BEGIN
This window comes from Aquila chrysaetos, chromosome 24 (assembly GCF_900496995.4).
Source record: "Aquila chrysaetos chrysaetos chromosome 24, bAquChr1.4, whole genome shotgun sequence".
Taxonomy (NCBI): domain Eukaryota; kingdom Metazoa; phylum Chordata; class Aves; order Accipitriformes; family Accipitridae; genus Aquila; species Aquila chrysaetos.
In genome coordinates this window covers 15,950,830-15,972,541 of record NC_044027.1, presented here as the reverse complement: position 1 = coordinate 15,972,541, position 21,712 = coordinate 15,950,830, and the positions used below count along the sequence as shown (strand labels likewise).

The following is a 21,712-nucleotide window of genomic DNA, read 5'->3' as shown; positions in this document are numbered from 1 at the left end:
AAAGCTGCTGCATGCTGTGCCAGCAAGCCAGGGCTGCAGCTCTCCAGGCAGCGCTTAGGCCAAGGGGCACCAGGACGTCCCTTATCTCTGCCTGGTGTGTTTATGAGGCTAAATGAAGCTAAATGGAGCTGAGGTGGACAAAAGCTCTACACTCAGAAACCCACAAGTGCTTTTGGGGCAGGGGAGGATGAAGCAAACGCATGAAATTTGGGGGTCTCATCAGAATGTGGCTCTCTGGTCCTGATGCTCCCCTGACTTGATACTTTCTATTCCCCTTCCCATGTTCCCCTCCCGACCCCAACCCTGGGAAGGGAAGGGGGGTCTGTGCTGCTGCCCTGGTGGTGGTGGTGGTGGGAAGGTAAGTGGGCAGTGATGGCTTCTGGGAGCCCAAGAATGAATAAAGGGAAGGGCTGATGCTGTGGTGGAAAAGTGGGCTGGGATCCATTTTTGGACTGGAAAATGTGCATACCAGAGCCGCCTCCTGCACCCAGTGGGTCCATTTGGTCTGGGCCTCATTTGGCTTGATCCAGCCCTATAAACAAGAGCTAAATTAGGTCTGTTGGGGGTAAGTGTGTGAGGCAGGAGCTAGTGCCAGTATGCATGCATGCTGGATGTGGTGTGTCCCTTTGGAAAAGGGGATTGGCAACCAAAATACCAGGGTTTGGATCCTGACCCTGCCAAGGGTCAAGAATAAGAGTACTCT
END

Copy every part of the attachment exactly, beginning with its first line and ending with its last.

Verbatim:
This window comes from Aquila chrysaetos, chromosome 24 (assembly GCF_900496995.4).
Source record: "Aquila chrysaetos chrysaetos chromosome 24, bAquChr1.4, whole genome shotgun sequence".
Taxonomy (NCBI): domain Eukaryota; kingdom Metazoa; phylum Chordata; class Aves; order Accipitriformes; family Accipitridae; genus Aquila; species Aquila chrysaetos.
In genome coordinates this window covers 15,950,830-15,972,541 of record NC_044027.1, presented here as the reverse complement: position 1 = coordinate 15,972,541, position 21,712 = coordinate 15,950,830, and the positions used below count along the sequence as shown (strand labels likewise).

The following is a 21,712-nucleotide window of genomic DNA, read 5'->3' as shown; positions in this document are numbered from 1 at the left end:
AAAGCTGCTGCATGCTGTGCCAGCAAGCCAGGGCTGCAGCTCTCCAGGCAGCGCTTAGGCCAAGGGGCACCAGGACGTCCCTTATCTCTGCCTGGTGTGTTTATGAGGCTAAATGAAGCTAAATGGAGCTGAGGTGGACAAAAGCTCTACACTCAGAAACCCACAAGTGCTTTTGGGGCAGGGGAGGATGAAGCAAACGCATGAAATTTGGGGGTCTCATCAGAATGTGGCTCTCTGGTCCTGATGCTCCCCTGACTTGATACTTTCTATTCCCCTTCCCATGTTCCCCTCCCGACCCCAACCCTGGGAAGGGAAGGGGGGTCTGTGCTGCTGCCCTGGTGGTGGTGGTGGTGGGAAGGTAAGTGGGCAGTGATGGCTTCTGGGAGCCCAAGAATGAATAAAGGGAAGGGCTGATGCTGTGGTGGAAAAGTGGGCTGGGATCCATTTTTGGACTGGAAAATGTGCATACCAGAGCCGCCTCCTGCACCCAGTGGGTCCATTTGGTCTGGGCCTCATTTGGCTTGATCCAGCCCTATAAACAAGAGCTAAATTAGGTCTGTTGGGGGTAAGTGTGTGAGGCAGGAGCTAGTGCCAGTATGCATGCATGCTGGATGTGGTGTGTCCCTTTGGAAAAGGGGATTGGCAACCAAAATACCAGGGTTTGGATCCTGACCCTGCCAAGGGTCAAGAATAAGAGTACTCT